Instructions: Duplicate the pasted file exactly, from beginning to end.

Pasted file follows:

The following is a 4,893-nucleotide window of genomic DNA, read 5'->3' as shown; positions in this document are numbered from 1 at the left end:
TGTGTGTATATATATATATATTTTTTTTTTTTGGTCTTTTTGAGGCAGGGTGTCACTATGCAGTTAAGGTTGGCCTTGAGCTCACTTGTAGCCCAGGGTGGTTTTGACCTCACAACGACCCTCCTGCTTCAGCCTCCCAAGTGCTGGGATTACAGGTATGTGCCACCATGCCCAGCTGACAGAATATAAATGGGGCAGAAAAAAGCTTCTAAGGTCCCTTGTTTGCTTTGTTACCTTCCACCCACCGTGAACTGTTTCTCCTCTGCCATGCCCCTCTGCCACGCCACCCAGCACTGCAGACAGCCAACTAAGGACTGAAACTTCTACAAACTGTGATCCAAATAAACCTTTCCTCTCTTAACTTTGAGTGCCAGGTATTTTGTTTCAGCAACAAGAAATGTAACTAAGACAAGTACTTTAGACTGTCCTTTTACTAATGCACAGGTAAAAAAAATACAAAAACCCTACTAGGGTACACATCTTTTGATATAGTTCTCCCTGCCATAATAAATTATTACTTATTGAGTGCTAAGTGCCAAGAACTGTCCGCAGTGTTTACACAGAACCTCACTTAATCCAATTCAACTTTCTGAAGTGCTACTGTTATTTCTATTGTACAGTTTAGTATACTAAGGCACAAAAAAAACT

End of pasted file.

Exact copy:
The following is a 4,893-nucleotide window of genomic DNA, read 5'->3' as shown; positions in this document are numbered from 1 at the left end:
TGTGTGTATATATATATATATTTTTTTTTTTTGGTCTTTTTGAGGCAGGGTGTCACTATGCAGTTAAGGTTGGCCTTGAGCTCACTTGTAGCCCAGGGTGGTTTTGACCTCACAACGACCCTCCTGCTTCAGCCTCCCAAGTGCTGGGATTACAGGTATGTGCCACCATGCCCAGCTGACAGAATATAAATGGGGCAGAAAAAAGCTTCTAAGGTCCCTTGTTTGCTTTGTTACCTTCCACCCACCGTGAACTGTTTCTCCTCTGCCATGCCCCTCTGCCACGCCACCCAGCACTGCAGACAGCCAACTAAGGACTGAAACTTCTACAAACTGTGATCCAAATAAACCTTTCCTCTCTTAACTTTGAGTGCCAGGTATTTTGTTTCAGCAACAAGAAATGTAACTAAGACAAGTACTTTAGACTGTCCTTTTACTAATGCACAGGTAAAAAAAATACAAAAACCCTACTAGGGTACACATCTTTTGATATAGTTCTCCCTGCCATAATAAATTATTACTTATTGAGTGCTAAGTGCCAAGAACTGTCCGCAGTGTTTACACAGAACCTCACTTAATCCAATTCAACTTTCTGAAGTGCTACTGTTATTTCTATTGTACAGTTTAGTATACTAAGGCACAAAAAAAACT